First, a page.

CHANGEUP – The 22-year-old's change was his biggest development last season, as it began showing plus potential and developed into a strong swing-and-miss pitch that can also induce plenty of ground balls.
Gomez's changeup ranges anywhere between 81-85 mph, and it even touches 86 at times. The pitch is deceptive because it moves almost exactly like his fastball––just a tick slower. He gets screwball-like action on the pitch with good sink. Gomez still has trouble with leaving it up in the zone at times, but on the whole, he has a real nice feel for the pitch.
Left-handers are currently batting .393 against Gomez, and they hit him relatively hard last year. However, that appears to be more a product of fastball command to lefties and his inability to throw his breaking ball effectively against them. Gomez isn't afraid to mix in the occasional change to righties, either.
He induced a handful of weak ground balls against lefties on changeups that ran off the barrel and caught the tail end of the bat. He also froze a lefty with an 85 mph change for a called strike three.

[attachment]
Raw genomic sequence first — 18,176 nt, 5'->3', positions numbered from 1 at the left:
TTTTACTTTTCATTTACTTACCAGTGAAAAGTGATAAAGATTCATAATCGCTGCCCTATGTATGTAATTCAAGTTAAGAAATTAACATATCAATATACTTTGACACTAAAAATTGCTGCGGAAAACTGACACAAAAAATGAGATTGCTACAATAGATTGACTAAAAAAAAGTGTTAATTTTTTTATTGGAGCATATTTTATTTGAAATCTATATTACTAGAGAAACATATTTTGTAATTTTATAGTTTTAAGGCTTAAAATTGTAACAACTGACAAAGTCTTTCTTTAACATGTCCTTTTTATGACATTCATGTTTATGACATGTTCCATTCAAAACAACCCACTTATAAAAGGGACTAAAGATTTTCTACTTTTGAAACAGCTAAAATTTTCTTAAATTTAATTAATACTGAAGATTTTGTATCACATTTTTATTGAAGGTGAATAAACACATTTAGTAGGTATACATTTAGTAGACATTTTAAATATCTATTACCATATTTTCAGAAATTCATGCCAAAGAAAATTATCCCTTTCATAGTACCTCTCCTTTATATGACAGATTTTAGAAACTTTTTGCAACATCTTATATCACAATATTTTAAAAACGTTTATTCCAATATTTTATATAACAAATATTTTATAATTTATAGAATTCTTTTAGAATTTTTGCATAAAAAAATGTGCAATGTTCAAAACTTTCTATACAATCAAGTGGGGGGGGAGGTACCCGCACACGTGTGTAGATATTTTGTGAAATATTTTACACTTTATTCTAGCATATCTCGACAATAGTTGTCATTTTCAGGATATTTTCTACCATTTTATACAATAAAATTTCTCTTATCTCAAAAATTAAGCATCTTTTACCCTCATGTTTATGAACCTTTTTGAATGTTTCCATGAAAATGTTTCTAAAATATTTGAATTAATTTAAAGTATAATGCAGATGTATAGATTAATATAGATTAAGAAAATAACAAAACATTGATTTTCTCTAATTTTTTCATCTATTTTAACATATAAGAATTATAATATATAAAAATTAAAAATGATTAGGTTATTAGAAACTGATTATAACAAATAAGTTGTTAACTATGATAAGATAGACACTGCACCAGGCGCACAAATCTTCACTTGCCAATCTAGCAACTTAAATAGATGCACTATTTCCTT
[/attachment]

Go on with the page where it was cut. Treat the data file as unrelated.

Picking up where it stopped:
• Bakersfield native Justin Miller had a bit of a rough outing in terms of command, as he needed 32 pitches to get three outs, throwing just 14 strikes. Miller sat 88-91 mph with his fastball, and he was often missing up and away to left-handed hitters. He also struggled to command the 81-83 mph slider, for the most part, though it got better the more he threw it.
• Sidearming righty Cody Eppley is an intriguing bullpen arm because of his absolutely dominant numbers the last two years. The Virginia Commonwealth product has plus command––he almost never leaves a ball up in the zone and works the corners well. His 85-88 mph fastball has outstanding sink with a little bit of armside run. He also threw a few sweeping sliders between 74-78 mph.